Skepticism and the Ceasefire

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A UN aid convoy has been destroyed, apparently in a regime airstrike, less than a week into the U.S.-Russia brokered ceasefire between government troops and opposition forces in Syria. With no aid flowing to Aleppo and sporadic fighting continuing, the regional commentary on the ceasefire has been less than optimistic. Many in the Middle Eastern media have expressed frustration at the apprehensive nature of U.S. involvement in the five-year conflict, and are skeptical of the efforts undertaken by the Syrian opposition to move toward a post-Assad future. In fact, most appear to think that Assad and his allies hold all the cards, and the ceasefire is a desperate move to salvage something from a difficult situation.

The most recent ceasefire has been welcomed by most observers, with many, including this Gulf Today editorial, calling for a temporary cessation of hostilities to enable the delivery of aid to the stranded civilians: “Civilians in Syria have borne the brunt of endless and senseless violence for too long. The agony of civilians, especially in Aleppo, refuses to cease. Never-ending bombardment and dwindling medical supplies have deepened their woes….Syria’s five-year war has already killed hundreds of thousands and displaced 11 million. This has sparked an international refugee crisis. The intensifying attacks on medical care are also a flagrant violation of international humanitarian law. Civilians who choose to remain should have unhindered access to life-saving humanitarian assistance. The need of the hour is a humanitarian pause in the fighting in Aleppo. As UN officials point out, civilians, including the sick and wounded, must be reached through the most effective way both through cross-line and cross-border operations. They must be assisted without discrimination, and wherever they are located. All parties must guarantee the security, safety and dignity of all civilians and civilian infrastructure in accordance with international humanitarian and human rights law.”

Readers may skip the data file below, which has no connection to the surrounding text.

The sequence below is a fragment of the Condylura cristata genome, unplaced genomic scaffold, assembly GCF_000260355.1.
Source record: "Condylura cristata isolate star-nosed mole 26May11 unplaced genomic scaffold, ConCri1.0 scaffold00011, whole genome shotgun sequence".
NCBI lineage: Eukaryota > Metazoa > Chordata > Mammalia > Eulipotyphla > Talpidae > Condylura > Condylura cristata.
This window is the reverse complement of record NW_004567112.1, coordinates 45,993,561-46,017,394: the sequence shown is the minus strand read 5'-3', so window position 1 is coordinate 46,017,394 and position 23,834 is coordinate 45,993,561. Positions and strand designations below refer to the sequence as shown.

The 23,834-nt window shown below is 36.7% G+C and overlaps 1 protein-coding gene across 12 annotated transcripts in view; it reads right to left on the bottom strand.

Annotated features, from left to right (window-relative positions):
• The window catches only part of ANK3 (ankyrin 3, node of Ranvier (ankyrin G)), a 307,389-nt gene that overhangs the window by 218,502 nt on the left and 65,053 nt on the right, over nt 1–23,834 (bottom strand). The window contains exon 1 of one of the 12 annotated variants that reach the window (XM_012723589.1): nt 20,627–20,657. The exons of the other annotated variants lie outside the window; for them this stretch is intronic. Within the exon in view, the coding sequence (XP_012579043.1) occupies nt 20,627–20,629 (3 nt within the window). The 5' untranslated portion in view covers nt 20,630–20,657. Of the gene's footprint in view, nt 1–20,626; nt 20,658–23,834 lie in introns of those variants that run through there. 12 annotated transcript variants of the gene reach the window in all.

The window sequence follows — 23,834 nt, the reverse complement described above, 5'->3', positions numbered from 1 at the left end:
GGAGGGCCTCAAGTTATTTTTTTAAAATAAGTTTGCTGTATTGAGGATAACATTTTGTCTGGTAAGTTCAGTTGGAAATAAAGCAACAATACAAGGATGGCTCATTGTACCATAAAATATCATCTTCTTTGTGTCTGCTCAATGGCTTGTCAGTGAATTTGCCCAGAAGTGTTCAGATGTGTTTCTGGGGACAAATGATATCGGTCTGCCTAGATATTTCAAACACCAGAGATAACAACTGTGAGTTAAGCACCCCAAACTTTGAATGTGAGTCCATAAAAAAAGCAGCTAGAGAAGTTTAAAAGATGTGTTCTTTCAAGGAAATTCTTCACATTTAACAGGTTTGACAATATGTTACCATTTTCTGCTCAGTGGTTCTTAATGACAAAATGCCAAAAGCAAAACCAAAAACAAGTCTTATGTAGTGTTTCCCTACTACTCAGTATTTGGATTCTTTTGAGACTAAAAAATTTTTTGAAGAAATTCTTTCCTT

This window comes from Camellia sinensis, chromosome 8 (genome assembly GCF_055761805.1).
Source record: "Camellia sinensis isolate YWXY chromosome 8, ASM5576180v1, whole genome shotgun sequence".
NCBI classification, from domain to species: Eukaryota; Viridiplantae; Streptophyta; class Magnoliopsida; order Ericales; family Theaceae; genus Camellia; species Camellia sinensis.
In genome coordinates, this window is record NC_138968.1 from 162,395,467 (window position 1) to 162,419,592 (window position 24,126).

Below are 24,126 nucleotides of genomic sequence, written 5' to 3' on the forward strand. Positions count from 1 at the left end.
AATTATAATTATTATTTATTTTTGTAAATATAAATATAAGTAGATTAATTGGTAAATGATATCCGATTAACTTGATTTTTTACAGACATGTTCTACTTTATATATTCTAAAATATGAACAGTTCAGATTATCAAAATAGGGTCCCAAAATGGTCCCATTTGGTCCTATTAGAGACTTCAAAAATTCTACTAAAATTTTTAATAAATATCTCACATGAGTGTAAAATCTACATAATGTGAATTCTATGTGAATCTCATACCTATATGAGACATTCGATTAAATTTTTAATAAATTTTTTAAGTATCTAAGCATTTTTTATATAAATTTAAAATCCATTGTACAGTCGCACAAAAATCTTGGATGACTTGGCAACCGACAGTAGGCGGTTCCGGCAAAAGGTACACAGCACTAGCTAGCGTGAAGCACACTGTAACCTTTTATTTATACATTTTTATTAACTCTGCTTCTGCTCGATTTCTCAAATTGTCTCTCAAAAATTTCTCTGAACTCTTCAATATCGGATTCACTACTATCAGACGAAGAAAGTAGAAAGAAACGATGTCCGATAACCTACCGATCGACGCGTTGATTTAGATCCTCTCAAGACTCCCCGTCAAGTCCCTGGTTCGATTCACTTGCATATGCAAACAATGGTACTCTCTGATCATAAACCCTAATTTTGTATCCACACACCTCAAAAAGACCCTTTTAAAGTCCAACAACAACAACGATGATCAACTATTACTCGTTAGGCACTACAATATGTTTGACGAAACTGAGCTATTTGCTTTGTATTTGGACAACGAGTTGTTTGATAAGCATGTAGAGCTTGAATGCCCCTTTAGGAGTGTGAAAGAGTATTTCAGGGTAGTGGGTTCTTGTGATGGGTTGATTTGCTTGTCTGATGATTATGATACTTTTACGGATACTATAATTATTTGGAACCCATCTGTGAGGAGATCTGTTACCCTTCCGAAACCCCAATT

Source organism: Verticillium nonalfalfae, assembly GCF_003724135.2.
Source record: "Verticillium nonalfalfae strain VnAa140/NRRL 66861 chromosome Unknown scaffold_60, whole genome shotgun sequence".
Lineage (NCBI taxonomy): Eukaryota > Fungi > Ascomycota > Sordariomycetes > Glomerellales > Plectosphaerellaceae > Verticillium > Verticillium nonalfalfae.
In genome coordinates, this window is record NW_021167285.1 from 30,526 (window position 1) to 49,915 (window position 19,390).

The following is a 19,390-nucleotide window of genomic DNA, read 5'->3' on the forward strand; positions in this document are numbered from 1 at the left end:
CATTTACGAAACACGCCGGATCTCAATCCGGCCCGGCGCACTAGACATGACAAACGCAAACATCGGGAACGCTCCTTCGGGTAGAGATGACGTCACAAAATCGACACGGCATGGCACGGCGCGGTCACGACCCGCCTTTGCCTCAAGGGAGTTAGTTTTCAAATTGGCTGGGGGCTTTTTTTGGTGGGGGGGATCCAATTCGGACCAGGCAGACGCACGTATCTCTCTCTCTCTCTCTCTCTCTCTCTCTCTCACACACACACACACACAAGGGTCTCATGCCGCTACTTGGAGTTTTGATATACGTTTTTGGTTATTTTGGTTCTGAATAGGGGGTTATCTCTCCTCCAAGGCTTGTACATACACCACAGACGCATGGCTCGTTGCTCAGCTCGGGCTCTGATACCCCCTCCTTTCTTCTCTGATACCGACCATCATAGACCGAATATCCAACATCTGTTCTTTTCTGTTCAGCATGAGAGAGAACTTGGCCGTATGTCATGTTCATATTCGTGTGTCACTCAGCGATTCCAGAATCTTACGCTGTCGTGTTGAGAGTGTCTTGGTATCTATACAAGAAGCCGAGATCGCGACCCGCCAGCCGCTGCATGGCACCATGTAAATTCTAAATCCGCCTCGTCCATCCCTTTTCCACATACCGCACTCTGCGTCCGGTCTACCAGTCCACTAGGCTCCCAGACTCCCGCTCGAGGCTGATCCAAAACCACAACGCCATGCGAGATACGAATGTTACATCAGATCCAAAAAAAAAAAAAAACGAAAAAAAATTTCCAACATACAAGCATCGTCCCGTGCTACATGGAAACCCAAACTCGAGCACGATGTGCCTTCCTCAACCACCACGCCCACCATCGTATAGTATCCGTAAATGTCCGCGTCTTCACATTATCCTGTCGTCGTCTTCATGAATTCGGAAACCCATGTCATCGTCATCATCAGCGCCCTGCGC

While the United States and Russia were hammering out their differences in anticipation of a joint ceasefire plan, Syria’s opposition forces were in the middle of their own negotiations aimed at drafting a peace plan, which according a Saudi Gazette editorial, sounded more like an admission of “defeat”: “The scheme put forward by the High Negotiations Committee, the umbrella group which brings together the political and armed opposition is that there would be a full ceasefire to be followed by six months of negotiations. At the end of this period, Assad would cede power to a unity government drawn from all communities within Syria. This administration would then govern for 18 months, during which its primary task would be the organization of elections though it ought surely also be giving attention to the drafting of a workable new constitution….Assad has never budged from his astonishing assertion that he should be part of the solution when in fact he himself, and nobody else, is entirely the problem. With Russia, Iran and now it seems to some extent Turkey, offering succor to the regime, it seems clear that it believes that the opposition peace plan is a sign of weakness, even a recognition of its defeat.”

Commenting on the U.S.-Russia deal, the Khaleej Times editorial staff was quick to praise the possibility of providing some relief to the besieged residents of Aleppo and its surrounding area, but it had no illusions about who would the real winner in the negotiations was: “There’s reason to hope, though a political settlement is a long way off. With so much violence happening in the country, even a simple ceasefire agreed to by Russia and the United States is refreshing for peace…. President Assad who does not appear to be going anywhere. In fact, he only seems to get stronger, thanks to Russian support, even as fighting rages in Aleppo, and human rights violations are rampant. Barrel bombs and chemical weapons are being rained on civilians. The opposition is in shreds – there are 100 disparate groups who want a piece of the action and power….The US is losing the plot in the Middle East, but has bought some time with this agreement with Russia….This broad deal could save the US some face. Moscow, meanwhile, is wearing a broad grin.”